Dumplings in all shapes and sizes
Dumplings are among the most convenient of Chinese fast foods, they are a large family of delicacies that vary greatly in flavor, shape and technique across the country.
The English word dumpling is used for a very large category of dishes, not just the traditional jiaozi but also wonton, small buns and rice balls. It’s the concept of stuffing savory or sweet filling in a flour wrapper, which can be made with wheat flour, rice flour or glutinous rice flour.
Dumplings are a full-nutrition food with a great proportion of carbohydrates, fiber (from the vegetables) as well as protein and fat from the meat or egg. Dumplings can be cooked in minutes and are a perfect meal when you are in a rush.
There are two main ways to cook dumplings. One is to boil in hot water until the filling is fully cooked and the dumplings float to the surface, the other is to pan-fry the dumplings for a much richer flavor and crispy-meets-soft contrast with the wrapper and filling.
Guotie, the half-fried, half-steamed dumpling
Pan-fried dumplings are said to have emerged in the Song Dynasty (960-1279) as a folk snack. The dumplings used for pan-frying are usually the classic triangle-shaped jiaozi with a broader bottom and sealed top, and there can be variations as well.
The basic technique to make guotie, meaning stick to the pan (or potsticker in English), is to pan-fry the bottom of the dumplings until they are crispy and golden. Then splash water to cover at least half the height of the dumplings and cover with a lid. The steam created by the heat will cook the upper part of the dumplings, while the bottom remains crunchy after the water evaporates.
The key in making guotie at home is to remove the pan from heat immediately after the moisture is gone. The dumplings can quickly become badly burned because of the high heat.
The dumplings used for boiling must be tightly sealed to prevent the fillings from falling out, but pan-fried dumplings sit in the pan without moving at all, so there are some dumplings that are open at both ends. It’s not only an easier and quicker way to make dumplings, but also allows better air and heat circulation in the pan so that the dumplings are cooked quickly.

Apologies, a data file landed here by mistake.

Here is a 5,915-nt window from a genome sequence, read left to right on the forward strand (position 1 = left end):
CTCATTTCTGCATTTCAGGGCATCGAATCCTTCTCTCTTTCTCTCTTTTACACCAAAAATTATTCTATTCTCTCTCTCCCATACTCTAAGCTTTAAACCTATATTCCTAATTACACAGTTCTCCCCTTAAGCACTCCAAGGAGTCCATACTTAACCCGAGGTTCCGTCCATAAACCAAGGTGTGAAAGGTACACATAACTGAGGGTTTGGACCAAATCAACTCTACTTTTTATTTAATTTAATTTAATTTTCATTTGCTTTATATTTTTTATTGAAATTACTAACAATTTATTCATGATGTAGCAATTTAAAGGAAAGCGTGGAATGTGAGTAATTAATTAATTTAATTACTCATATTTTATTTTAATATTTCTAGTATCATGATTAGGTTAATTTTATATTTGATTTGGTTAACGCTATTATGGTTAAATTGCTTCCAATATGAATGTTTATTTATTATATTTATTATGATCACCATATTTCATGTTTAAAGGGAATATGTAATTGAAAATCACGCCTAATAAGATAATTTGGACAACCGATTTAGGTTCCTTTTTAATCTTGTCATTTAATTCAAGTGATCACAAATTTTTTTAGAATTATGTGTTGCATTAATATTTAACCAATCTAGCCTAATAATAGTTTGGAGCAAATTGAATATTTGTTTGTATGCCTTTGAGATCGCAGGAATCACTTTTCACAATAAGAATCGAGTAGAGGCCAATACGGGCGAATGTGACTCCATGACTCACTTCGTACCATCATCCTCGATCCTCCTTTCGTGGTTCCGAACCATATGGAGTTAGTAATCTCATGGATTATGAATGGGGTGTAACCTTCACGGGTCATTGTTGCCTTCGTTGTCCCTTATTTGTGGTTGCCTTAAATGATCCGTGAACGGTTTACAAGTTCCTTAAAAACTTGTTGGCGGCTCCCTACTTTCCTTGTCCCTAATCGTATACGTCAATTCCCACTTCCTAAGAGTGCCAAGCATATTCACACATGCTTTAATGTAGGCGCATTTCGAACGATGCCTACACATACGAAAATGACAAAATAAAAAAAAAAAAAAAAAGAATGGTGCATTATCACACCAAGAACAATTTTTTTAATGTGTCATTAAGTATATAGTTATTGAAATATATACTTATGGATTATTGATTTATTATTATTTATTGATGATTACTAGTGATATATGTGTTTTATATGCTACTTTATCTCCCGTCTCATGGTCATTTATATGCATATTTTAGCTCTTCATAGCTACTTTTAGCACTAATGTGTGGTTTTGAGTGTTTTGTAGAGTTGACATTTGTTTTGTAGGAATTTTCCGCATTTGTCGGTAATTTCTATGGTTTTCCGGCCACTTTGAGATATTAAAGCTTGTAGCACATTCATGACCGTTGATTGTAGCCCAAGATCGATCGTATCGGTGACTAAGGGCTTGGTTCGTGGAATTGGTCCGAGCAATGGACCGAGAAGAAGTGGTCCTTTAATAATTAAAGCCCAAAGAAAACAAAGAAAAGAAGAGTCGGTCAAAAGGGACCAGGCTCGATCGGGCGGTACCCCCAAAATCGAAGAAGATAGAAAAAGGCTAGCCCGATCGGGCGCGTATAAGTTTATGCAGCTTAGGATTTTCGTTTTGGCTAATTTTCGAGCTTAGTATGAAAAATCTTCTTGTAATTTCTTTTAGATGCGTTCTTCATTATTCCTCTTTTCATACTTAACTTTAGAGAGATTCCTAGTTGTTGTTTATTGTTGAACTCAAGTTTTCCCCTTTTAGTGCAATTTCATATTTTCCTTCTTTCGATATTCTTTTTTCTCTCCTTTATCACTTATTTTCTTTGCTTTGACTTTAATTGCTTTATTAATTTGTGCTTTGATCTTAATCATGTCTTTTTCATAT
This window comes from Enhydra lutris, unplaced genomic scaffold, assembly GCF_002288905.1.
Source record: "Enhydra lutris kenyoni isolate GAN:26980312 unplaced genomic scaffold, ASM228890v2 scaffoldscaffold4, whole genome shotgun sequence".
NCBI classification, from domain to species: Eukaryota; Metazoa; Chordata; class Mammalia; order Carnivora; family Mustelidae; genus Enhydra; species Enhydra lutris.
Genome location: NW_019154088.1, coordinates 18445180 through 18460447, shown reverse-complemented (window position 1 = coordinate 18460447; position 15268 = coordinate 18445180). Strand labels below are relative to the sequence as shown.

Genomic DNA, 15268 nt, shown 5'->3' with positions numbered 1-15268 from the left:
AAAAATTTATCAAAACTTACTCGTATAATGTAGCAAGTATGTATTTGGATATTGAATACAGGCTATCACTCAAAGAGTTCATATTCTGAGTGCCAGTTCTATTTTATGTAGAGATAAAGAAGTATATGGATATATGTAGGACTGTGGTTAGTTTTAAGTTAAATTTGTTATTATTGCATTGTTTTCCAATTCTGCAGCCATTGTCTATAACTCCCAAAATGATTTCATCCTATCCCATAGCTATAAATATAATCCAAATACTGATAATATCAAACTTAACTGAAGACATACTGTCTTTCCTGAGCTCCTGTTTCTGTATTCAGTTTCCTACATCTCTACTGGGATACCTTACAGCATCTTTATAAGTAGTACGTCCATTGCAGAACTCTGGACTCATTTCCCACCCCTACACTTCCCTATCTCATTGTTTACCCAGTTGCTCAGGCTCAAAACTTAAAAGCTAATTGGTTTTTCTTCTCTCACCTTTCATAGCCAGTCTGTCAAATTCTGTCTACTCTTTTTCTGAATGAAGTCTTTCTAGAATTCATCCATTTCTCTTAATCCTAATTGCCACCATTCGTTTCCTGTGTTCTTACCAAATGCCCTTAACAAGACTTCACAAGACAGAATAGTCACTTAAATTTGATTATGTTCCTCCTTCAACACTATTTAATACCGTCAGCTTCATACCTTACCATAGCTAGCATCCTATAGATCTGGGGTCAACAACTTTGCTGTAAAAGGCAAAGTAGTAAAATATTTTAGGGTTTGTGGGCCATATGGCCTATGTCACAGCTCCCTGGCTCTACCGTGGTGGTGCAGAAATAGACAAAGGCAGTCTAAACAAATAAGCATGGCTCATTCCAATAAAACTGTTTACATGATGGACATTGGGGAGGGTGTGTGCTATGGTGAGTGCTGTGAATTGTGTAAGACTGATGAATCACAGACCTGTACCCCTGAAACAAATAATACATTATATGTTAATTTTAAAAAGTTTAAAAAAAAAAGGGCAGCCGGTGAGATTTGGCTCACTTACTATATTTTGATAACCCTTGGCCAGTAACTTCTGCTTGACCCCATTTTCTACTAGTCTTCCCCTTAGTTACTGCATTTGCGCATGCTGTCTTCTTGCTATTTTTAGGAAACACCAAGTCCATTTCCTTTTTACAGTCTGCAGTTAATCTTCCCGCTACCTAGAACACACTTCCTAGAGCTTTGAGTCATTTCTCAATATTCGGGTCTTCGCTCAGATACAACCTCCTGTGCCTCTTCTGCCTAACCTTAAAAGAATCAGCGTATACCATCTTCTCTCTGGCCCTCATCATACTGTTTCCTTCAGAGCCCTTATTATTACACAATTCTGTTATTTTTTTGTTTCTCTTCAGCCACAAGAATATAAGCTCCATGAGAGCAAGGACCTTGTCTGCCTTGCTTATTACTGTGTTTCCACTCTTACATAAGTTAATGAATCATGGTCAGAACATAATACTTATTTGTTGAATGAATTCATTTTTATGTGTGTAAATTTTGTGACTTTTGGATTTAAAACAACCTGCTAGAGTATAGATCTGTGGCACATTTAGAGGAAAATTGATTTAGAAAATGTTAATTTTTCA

Frozen dumplings are actually very suited for making pan-fried dumplings. The skin is usually thinner than those made from scratch with flour, and the dumplings can be pan-fried directly without thawing to make a quick meal.
Nanjing-style pan-fried dumplings are an iconic dish of the local cuisine. With a minced beef filling that has a hint of sweetness, the dumplings are long and narrow, and have extra golden-yellow-colored skin.
The filling for pan-fried dumpling can be vegetarian like regular jiaozi. Chinese chive and egg is the most popular non-meat variety that’s especially umami.
There are two fancier versions of pan-fried dumplings often served as a crowd-pleaser staple. One is to use starch water made with corn starch instead of plain water to steam the dumplings, and when the water content is gone, a beautiful layer of “frosty” crisp would form underneath the dumplings. A nonstick pan is essential when making this dish at home. The dumplings are served upside down by covering the pan with a large plate and flipping the dumplings out to reveal the crispy layer.
The holes on the layer of crispy frost will be bigger when the starch mixture is more watery. An ideal starch to water ratio is one to 10-12. It shouldn’t be more diluted than that.